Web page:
Cigars can have filler, binder, and wrapper leaf originating from a single country or multiple countries. Each tobacco producing country has different regions; each of which has different soil, climate, and often different strains of tobacco. These can be combined or blended to give an endless number of flavor combinations. A few years ago Dominican cigars dominated the market. Recently Nicaraguan cigars have been the rage. Obviously Cuba is famous for its cigars. Unlike other countries, Cuba does not blend their tobacco. This means all Cuban cigars are puros, or 100% pure from a single country of origin. There are also Nicaraguan puros, Dominican puros, etc. Cuban cigars also have many rumors and legalities swirling around them. The fact is the USA has a standing embargo against Cuba. The law therefore prevents any American from purchasing, selling, importing, transporting, or consuming any Cuban goods. Due to this, they have a certain aura about them. Many Cuban cigars are exceptional. However, do not discount non-Cuban cigars. Also, do not seek the word Cuba or Cuban in any US based stores or websites. At best you’ll be deceived and at worst you could get yourself in trouble. Many non-Cuban cigars advertise themselves as “Cuban seed” or similar. While the leaf they grow may have originated in Cuba, it really makes little difference. Pay no attention to these often misleading claims. Don’t avoid these brands; just don’t lend a lot of credence to the Cuban labels or names attached to non-Cuban cigars.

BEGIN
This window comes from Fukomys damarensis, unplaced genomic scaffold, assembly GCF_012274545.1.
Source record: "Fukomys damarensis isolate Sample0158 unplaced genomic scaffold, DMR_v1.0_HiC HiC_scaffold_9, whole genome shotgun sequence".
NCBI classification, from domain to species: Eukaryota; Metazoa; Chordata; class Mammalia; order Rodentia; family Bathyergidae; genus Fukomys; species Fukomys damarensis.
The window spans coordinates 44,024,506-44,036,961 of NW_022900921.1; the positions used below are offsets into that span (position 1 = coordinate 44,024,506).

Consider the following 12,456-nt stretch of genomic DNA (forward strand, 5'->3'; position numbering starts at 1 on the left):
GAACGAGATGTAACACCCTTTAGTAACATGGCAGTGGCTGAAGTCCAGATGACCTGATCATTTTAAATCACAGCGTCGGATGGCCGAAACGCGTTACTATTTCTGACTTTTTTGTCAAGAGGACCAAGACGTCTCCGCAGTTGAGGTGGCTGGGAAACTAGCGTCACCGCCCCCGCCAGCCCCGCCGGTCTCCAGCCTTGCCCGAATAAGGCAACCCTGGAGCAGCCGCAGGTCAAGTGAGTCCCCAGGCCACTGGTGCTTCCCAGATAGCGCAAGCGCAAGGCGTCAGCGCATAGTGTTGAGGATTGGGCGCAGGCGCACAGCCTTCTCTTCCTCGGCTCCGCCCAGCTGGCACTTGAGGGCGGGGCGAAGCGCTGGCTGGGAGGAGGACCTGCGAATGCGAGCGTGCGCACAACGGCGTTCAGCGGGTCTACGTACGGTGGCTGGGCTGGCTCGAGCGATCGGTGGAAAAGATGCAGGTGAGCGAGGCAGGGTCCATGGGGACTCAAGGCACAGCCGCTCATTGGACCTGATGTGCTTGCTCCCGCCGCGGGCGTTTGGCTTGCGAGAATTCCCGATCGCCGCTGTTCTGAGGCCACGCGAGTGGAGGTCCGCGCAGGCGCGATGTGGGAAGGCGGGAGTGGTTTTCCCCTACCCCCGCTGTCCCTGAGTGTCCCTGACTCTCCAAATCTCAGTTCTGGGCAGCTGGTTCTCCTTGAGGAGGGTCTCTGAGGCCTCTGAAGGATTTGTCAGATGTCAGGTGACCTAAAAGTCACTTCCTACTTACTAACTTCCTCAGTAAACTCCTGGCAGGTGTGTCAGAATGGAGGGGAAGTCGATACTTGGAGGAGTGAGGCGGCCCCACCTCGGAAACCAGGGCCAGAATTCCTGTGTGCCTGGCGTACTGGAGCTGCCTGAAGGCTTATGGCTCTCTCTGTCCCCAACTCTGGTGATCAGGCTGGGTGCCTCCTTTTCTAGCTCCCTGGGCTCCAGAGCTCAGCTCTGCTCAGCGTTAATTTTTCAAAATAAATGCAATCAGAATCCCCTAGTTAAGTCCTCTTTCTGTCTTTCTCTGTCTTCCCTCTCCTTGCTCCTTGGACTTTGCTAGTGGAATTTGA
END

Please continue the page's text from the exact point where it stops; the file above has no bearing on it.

This brings us to marcas (or brands). I’m sure you’ll notice there are a number of brands that exist in both Cuban and non-Cuban form. They have nothing to do with one another. They only thing they share in common is the name. There are hundreds of brands. Each brand often has a number of lines. Think General Motors as a brand and Chevy as a line. Each cigar within the line will be similar but not identical. The vitola (shape/size) will affect the flavor, body, and volume of smoke each cigar produces. While each vitola in a line will be blended similarly, they will each taste a little if not completely different.
There are many vitolas. There are two basic types of vitolas. Parejos are cigars shaped like a cylinder. Common parejos are: corona, robusto, churchill, toro, panatela, lonsdale, and lancero. The other basic type are known as Figurados. Figurados are not cylindrical. Common figurados include: torpedo, belicoso, pyramid, and perfecto. Each vitola has some basic range of ring gauge, length, and shape. Ring gauge is an important term. It is a measurement of the cigar’s diameter. It is measured in 64ths of an inch. So a 48 ring gauge cigar will have a diameter of 48/64 or 3/4 of an inch. Don’t assume bigger is better. Many of the best cigars are on the smaller side. Other benefits of small cigars are lower price and shorter smoke time. You don’t always have two hours to dedicate to a cigar. Sometimes a nice 45 minute smoke is preferred.
You can find a chart of vitolas and their approximate ring gauges and lengths here:


Another thing you’ll notice about cigars is the wide variety of colors and wrappers. Some are grown under cheesecloth which blocks some of the sunlight. Others are grown in open sun. The common wrappers you’ll find are:

  • Candela or Double Claro = very light brown to green. Rather rare.
  • Claro = light brown or tan color. Usually shade grown and mild in flavor
  • English Market Selection (EMS) = Anything between Claro and Maduro. Range from light to med brown. Can include shade or sun grown leaf.